With very few exceptions, Bach’s vocal music was written for boy sopranos, not female sopranos. In those days, women did not sing in German churches. Sopranos were supposed to be boys, and altos were supposed to be sung by boys or counter-tenors (although doubts remain about counter-tenors). Today, most concerts and CD recordings are sung by women, but this is actually a mistake. It is akin to having a woman play the female role in Kabuki, which can be called a destruction of tradition.
The complete Bach cantatas have been recorded by Helmuth Rilling, Ton Koopman, John Eliot Gardiner, Masaaki Suzuki, and others. I own the complete CD collection of Gustav Leonhardt and Nikolaus Harnoncourt(Das Kantatenwerk). This was recorded by Leonhardt and Harnoncourt on the Telefunken label over a period of 18 years, from 1970 to 1988, sharing the music. The complete works were originally released on LP records, and all the pieces were accompanied by scores (of the old Bach Complete Works Edition). At the time, I had two rich friends who were both doctors, and I used to envy them when I went to their homes and saw all the volumes of this series lined up on their shelves.
As far as I know, this is the only complete Bach cantata series recorded by a boy soprano, both solo and choral. Leonhardt uses the “Tölzer Knabenchor”, and Harnoncourt uses the “Vienna Boys Choir”. Leonhardt also recorded the “Matthew Passion” with boy soprano only, which is a must listen.
The appeal of the boy soprano lies in its fragility. The life of a boy soprano begins at the age of six or eight and ends suddenly at the age of twelve or three. Therefore, both Harnoncourt and Leonhardt selected as many boy soloists as possible from each choir and assigned them songs suitable for their voices. They must have given each of them a small number of pieces and trained them intensively. There is always the possibility of a sudden change of voice during the recording. That’s why many boy sopranos were replaced during the recording period of almost 18 years. The “angelic voice” would suddenly return to heaven one day. In other words, recording a boy soprano is a “race against time”. In the case of recordings using women as soloists, there is no such difficulty at all. She could probably sing the entire collection by herself.
In addition to this series, there are other recordings of Bach cantatas performed on original instruments by Ton Koopman, Masaaki Suzuki, and John Eliot Gardiner, but only the Leonhardt/Harnoncourt recording can be called an “original” performance in the true sense of the word. As for the orchestral performances themselves, Koopman’s Amsterdam Baroque Orchestra and Masaaki Suzuki’s Bach Collegium Japan are probably far superior. In particular, Harnoncourt’s Concentus Musicus Wien is quite inferior in terms of the skill of its woodwind players. The Leonhardt ensemble, with Frans Brüggen and other virtuosos, is absolutely impeccable, but even if you take that out of the equation, the use of a boy soprano in this series is truly a milestone. It should be called a “monumental tower” in the recordings of the twentieth century.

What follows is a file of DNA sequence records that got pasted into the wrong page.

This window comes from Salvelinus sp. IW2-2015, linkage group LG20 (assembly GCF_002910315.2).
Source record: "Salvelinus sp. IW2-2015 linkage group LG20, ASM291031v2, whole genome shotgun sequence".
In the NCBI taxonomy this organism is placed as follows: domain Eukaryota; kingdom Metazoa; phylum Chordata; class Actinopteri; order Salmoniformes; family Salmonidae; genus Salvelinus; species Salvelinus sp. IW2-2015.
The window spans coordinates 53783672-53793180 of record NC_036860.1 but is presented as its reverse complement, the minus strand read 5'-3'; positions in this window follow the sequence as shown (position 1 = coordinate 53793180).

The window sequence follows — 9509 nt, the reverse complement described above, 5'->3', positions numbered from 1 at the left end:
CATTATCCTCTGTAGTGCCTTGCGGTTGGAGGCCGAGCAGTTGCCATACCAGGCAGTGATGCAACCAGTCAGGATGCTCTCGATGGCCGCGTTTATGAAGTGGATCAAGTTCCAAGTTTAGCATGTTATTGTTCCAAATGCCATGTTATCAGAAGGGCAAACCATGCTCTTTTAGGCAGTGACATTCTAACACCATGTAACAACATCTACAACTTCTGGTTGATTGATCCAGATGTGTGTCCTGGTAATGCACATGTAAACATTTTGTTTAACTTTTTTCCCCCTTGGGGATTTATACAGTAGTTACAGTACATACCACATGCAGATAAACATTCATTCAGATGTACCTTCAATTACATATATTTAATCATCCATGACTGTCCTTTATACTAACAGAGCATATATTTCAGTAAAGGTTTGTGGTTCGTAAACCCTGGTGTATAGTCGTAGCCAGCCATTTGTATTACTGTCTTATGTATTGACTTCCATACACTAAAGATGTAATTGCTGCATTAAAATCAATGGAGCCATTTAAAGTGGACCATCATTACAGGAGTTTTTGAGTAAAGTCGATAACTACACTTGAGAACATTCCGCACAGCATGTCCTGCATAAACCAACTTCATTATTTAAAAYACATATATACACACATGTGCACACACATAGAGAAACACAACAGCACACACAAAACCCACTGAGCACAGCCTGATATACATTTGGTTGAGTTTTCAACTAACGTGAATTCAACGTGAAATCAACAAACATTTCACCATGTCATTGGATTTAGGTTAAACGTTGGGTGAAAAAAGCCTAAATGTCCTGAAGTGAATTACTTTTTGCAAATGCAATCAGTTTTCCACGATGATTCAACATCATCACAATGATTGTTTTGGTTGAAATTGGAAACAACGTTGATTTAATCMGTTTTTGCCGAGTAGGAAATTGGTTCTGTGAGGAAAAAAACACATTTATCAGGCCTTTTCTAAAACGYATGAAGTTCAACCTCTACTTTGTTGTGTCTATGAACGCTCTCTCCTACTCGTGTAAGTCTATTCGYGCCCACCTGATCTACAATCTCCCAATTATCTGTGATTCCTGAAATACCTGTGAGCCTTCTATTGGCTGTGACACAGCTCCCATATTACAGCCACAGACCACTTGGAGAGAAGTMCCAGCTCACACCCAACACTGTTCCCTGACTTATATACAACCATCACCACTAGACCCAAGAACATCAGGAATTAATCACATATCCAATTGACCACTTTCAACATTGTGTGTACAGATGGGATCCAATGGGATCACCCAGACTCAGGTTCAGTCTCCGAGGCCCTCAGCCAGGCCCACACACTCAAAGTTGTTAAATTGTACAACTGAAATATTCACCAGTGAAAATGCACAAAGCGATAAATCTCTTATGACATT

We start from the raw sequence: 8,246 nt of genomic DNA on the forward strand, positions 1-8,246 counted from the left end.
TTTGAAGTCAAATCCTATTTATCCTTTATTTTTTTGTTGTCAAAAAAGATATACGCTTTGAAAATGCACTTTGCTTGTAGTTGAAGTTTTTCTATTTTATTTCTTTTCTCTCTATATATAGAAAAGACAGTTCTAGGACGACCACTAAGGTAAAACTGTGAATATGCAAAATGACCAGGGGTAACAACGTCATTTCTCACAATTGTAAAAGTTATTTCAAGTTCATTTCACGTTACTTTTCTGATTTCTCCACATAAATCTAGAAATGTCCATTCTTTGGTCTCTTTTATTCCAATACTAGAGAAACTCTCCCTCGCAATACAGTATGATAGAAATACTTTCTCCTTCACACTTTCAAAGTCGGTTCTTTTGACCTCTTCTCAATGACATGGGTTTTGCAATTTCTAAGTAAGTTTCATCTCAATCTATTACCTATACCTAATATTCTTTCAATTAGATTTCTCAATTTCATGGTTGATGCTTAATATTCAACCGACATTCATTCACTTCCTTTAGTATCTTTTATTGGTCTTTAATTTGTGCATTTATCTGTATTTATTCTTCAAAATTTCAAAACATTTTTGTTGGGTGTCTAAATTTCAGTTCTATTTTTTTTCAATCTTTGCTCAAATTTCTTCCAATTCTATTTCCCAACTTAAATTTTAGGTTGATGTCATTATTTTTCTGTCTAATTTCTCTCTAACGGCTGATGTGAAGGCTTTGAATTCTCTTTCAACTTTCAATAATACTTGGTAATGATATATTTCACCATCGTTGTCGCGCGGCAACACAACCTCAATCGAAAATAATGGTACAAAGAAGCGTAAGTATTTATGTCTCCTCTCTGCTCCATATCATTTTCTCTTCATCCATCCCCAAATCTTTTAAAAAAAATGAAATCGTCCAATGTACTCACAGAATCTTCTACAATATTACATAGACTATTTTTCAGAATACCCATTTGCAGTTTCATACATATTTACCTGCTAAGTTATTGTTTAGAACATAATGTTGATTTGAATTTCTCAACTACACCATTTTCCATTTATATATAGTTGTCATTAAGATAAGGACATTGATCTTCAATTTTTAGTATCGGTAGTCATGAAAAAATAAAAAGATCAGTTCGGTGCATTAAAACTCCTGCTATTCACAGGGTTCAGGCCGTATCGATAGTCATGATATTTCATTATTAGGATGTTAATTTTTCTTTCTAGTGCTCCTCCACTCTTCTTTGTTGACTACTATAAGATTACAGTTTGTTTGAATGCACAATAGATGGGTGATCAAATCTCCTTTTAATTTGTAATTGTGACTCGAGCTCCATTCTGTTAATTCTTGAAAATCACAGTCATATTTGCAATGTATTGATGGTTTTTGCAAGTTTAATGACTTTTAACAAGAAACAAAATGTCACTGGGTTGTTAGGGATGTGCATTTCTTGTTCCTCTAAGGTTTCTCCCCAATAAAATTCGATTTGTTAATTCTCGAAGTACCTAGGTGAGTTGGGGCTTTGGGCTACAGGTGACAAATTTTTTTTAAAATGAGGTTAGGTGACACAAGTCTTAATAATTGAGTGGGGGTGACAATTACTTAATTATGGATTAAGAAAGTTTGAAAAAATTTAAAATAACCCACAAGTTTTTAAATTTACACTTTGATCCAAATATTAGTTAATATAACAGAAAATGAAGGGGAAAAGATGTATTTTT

Many people don’t seem to understand my expression “the fragility of boy sopranos”. It may be natural. But this is a self-evident truth for many Japanese people. In the latter part of my article, I say “The life of a boy soprano begins at the age of six or eight and ends suddenly at the age of twelve or three.” Without fear of being misunderstood, this is the reason why Japanese people love cherry blossoms. Cherry blossoms bloom en masse but are destined to fall within a few days. We Japanese find the same beauty in the boy soprano.
And as I stated in “Use of original instruments in Bach performances” my argument is not that of a “misogynist”. But as expected, there is no shortage of people who call me a “misogynist”. Please don’t read my one and only posting and jump to conclusions. I would like them to read my other articles as well.
Others make a fuss about boy sopranos as a matter of “human rights”. In other words, it is “unjust child labor” imposed on boys in the Baroque era. I can refute this in one word. One can ask one of the members of the Wiener Sangerknaben or the Tölzer Knabenchor, “Do you sing in the choir of your own free will or are you forced by your parents to do so?”
Others say that the conditions are different today than they were in Bach’s time, when boys did not change their voices until they were 17 or 18 years old. They conclude that this is why female sopranos should be used in the modern age. But is this really so? I want to listen to Bach’s musics played exactly as he described it. That is why I want to to listen to a boy soprano in church cantatas and a female soprano in secular cantatas.
One last thing must be said. I think it is extremely unfair and nonsensical to compare the “technique” of a female soprano with that of a boy soprano. Because she has plenty of time to practice and our angels do not have that time. They may go to heaven at any moment. But even with all of this, there are times when the charm of the boy soprano prevails. For example, Now I am comparing Cantata No. 84 (First Aria) between Masaaki Suzuki version and Nikolaus Harnoncourt version on CD, and the Harnoncourt version sung by Wilheim Wiedl is, to my eyes, more charming as music. Of course, it is a matter of personal preference. #boysoprano #treble #片山俊幸